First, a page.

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"Spread offense" may also refer to the four corners offense in basketball.

The spread offense is an offensive scheme in American and Canadian football that is used at every level of the game including professional (NFL, CFL), college (NCAA, NAIA, CIS), and high school programs across the US and Canada. The spread offense begins with the quarterback in the shotgun formation most of the time, and often employs a no-huddle approach. The fundamental nature of the spread offense involves spreading the field horizontally using 3, 4, and even 5-receiver sets. Some implementations of the spread also feature wide splits between the offensive linemen. The object of the spread offense is to open up multiple vertical seams for both the running and passing game to exploit, as the defense is forced to spread itself thin across the field (a "horizontal stretch") to cover everyone.

HistoryEdit

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The father of the spread offense is Rusty Russell, a graduate of Howard Payne University, in Brownwood, Texas, and coach of Fort Worth's Masonic Home and School for orphaned boys. Russell began coaching Masonic Home in 1927, and due to the fact that his teams were often over matched physically by other schools, they were called the "Mighty Mites". While there, he deployed the earliest form of a spread offense to great success.[1] Russell's team is the subject of a book by author Jim Dent entitled, Twelve Mighty Orphans: The Inspiring True Story of the Mighty Mites Who Ruled Texas Football.[2]

In 1952 TCU coaching legend Leo "Dutch" Meyer wrote a book entitled Spread Formation Football, detailing his ideas about football formations, in which the first sentence was, "Spread formations are not new to football."[3]

Former Middletown (Ohio) High School football coach Glenn "Tiger" Ellison is hailed by some as the real father.[4] His version is known as the Run & Shoot offense; however, the scheme (which was originally started as a run-first offense in 1958) has evolved over the past 45 years into a much more complex scheme.

Its first evolution came about in 1962 when former NIU Huskies head coach Howard Fletcher adapted Meyer's spread with the shotgun formation to create what he termed the "Shotgun Spread"[5] a more pass-oriented version. Under Howard's newly created offense, quarterback George Bork led the nation in total offense and passing in 1962 and 1963. Bork became the first man in college football history to pass for 3,000 yards in a season in 1963 while guiding the Huskies to a National Championship.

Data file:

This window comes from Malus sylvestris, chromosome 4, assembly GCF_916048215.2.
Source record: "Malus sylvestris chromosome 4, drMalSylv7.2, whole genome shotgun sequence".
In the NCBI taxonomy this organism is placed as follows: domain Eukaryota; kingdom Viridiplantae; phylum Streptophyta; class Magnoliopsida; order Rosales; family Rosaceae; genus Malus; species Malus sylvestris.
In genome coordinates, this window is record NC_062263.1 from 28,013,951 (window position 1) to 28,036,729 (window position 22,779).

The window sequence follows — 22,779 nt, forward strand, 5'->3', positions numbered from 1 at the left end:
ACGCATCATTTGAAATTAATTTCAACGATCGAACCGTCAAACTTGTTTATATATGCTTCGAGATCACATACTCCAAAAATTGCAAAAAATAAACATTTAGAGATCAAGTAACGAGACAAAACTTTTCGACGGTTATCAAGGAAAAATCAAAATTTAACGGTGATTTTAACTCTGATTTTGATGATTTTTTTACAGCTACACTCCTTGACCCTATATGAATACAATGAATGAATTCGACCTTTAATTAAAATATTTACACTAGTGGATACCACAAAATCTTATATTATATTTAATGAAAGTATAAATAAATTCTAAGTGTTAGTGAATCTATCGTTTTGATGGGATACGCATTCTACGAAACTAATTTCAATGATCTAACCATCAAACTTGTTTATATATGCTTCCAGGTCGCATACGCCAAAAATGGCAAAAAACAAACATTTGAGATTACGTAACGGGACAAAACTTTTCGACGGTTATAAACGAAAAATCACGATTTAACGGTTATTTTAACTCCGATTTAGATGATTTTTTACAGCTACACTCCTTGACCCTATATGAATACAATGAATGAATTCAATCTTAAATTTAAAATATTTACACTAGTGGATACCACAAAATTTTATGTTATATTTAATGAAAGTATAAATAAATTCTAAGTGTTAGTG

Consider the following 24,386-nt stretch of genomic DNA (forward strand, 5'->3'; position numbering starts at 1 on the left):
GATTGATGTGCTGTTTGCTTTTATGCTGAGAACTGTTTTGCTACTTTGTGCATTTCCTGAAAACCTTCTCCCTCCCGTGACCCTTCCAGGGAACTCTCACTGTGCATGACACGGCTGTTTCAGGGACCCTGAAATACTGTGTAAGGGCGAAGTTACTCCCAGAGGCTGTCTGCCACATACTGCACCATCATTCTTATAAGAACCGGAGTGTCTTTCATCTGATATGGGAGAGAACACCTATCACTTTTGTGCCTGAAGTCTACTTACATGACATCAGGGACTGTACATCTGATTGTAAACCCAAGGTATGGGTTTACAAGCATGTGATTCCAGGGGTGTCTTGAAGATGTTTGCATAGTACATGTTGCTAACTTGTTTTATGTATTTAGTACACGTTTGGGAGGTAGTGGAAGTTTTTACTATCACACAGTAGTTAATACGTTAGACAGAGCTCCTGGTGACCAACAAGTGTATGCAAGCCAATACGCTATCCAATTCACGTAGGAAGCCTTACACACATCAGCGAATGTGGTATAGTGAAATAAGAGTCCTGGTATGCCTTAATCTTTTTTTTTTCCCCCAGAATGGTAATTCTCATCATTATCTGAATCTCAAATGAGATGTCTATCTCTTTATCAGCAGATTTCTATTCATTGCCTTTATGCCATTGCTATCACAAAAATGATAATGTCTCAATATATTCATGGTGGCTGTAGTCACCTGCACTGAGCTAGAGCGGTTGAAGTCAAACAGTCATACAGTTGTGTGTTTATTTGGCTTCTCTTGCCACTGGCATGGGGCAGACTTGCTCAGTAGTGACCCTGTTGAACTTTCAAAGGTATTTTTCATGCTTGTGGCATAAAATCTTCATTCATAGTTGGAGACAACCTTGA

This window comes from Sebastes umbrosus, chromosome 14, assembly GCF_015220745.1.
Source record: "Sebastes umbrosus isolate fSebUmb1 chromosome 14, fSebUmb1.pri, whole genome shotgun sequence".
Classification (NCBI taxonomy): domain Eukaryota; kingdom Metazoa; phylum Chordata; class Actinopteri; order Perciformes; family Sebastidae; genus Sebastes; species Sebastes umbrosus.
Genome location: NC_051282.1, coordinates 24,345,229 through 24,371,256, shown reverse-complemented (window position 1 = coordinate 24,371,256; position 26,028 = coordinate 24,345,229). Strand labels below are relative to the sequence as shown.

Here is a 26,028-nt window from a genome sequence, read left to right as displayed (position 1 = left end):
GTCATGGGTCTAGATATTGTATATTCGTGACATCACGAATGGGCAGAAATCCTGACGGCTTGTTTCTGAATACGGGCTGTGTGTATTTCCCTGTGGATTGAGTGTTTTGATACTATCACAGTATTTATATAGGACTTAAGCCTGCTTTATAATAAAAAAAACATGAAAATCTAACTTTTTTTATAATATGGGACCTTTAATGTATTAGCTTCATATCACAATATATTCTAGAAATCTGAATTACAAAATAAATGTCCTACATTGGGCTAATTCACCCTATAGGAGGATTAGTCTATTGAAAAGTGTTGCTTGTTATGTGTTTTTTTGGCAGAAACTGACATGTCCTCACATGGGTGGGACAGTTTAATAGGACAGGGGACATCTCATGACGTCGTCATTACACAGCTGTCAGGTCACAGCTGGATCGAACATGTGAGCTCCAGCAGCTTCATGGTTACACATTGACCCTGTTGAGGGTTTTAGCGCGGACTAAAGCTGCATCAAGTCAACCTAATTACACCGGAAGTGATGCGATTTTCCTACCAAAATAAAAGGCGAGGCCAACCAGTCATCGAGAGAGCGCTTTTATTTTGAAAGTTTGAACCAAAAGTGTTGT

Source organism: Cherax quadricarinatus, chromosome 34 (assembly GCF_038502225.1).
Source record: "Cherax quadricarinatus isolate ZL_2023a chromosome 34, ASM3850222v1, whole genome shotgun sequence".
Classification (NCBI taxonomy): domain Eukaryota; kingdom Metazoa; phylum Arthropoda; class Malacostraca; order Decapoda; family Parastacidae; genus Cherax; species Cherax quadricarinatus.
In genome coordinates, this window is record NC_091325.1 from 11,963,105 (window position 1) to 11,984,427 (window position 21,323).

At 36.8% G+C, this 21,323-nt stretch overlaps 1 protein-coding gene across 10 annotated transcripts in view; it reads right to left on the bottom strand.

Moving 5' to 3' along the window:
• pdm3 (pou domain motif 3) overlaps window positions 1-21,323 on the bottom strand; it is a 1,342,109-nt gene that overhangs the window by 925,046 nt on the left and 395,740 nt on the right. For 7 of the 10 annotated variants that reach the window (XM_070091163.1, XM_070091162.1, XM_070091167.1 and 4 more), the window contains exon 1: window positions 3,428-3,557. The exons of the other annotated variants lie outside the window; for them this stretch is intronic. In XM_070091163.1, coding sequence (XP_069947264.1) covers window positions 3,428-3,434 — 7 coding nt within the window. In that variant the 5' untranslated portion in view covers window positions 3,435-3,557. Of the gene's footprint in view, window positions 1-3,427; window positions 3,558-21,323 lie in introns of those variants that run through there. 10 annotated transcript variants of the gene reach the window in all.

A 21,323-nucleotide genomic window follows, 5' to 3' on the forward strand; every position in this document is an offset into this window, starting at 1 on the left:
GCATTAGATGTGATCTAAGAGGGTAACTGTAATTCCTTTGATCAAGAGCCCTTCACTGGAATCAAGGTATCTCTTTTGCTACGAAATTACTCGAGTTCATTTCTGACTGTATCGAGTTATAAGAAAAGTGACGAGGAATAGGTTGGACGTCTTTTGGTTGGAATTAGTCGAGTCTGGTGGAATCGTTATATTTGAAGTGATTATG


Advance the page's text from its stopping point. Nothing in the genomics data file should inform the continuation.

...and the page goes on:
The "Spread Offense" emerged in the US in the mid to late 80s with coaches trying to get the benefits of the Run & Shoot (spreading out defenses and dictating defensive personnel with a 4 receiver set) without having to rely as much on QBs, receivers, and running backs making the correct reads on every play. The Spread allows coaches to be more involved in each play rather than the Run & Shoot which helps protect teams from bad decision making.

While early versions of the spread were sometimes quite limited, modern coaches like Joe Tiller (Purdue), Jerry Moore (Appalachian State), Mike Leach (Washington State), and Chip Kelly (Oregon) and most recently Urban Meyer (Ohio State) have taken this run and shoot variant to a new level. High school coaches across the nation have adapted some version of this scheme with great success, notably Todd Dodge at Southlake Carroll High School in the Dallas-Fort Worth area (now at Marble Falls High School in Marble Falls, TX), Art Briles at Stephenville High School in Central Texas and the Houston Cougars (now at Baylor), Gus Malzahn at Springdale High School in Arkansas (later the offensive coordinator for the Arkansas Razorbacks and Auburn Tigers. He is now the head coach of Auburn Tigers[6]). Rush Propst using it won 5 state titles at Hoover High School in Alabama. Due to Propst's success many teams in Alabama run the spread. However, Propst's offense was created by consultant (now offensive coodinator at Louisiana Tech) Tony Franklin. Legendary coach Dale Mueller, Highlands High School in Fort Thomas, Kentucky, has pioneered new aspects of the spread offense since 1995. In his 16 seasons as head coach, he has lead Highlands to a record of 214 wins and 30 losses, and won 10 of their record 21 State Championships.

Differing PhilosophiesEdit

There are many forms of the spread system. One of the extreme versions is the pass-oriented Air Raid typified by Mike Leach at Texas Tech, and coaches Dana Holgerson, Kevin Sumlin, and Kliff Klingsbury originating at the Houston Cougars. Others include, Mike Gundy's Oklahoma State Cowboys, Dana Holgorsen's West Virginia Mountaineers, Mark Stoops's Kentucky Wildcats, Mike Leach's Washington State Cougars, Tommy Tuberville's Cincinnati Bearcats, Kliff Kingsbury's Texas Tech Red Raiders and Kevin Sumlin's Texas A&M Aggies. This version employs multiple spread sets and is heavily reliant on the quarterback and coaches being able to call the appropriate play at the line of scrimmage based on how the defense sets up. California Golden Bears head coach Sonny Dykes, who coached under Mike Leach at Texas Tech, uses a variant of the pass-oriented spread system that makes more use of the tight end and running backs.

The other extreme is the spread option - consisting of a slot receiver, a tailback, and a dual-threat quarterback - used by Gus Malzahn 's Auburn Tigers, Rich Rodriguez's Arizona Wildcats, Urban Meyer's Ohio State Buckeyes, Dan Mullen's Mississippi State Bulldogs; Chip Kelly's Oregon Ducks, and Hugh Freeze's Ole Miss Rebels. Despite the multi-receiver sets, the spread option is a run-first scheme that requires a quarterback that is comfortable carrying the ball, a mobile offensive line that can effectively pull and trap, and receivers that can hold their blocks. Its essence is misdirection, making it effectively the old triple option, except that it utilizes spread sets. One of the primary plays in the spread option is the zone read, invented and made popular by Rich Rodriguez. The quarterback must be able to read the defensive end and determine whether he is collapsing down the line or playing up-field containment in order to determine the proper play to make with the ball. A key component of the spread option that utilizes a run-capable QB is that the threat posed by the QB forces a defensive lineman or linebacker to "freeze" in order to plug the running lane of the QB; this, in effect, creates a virtual block on the defensive player, without the offense needing to put a body on him.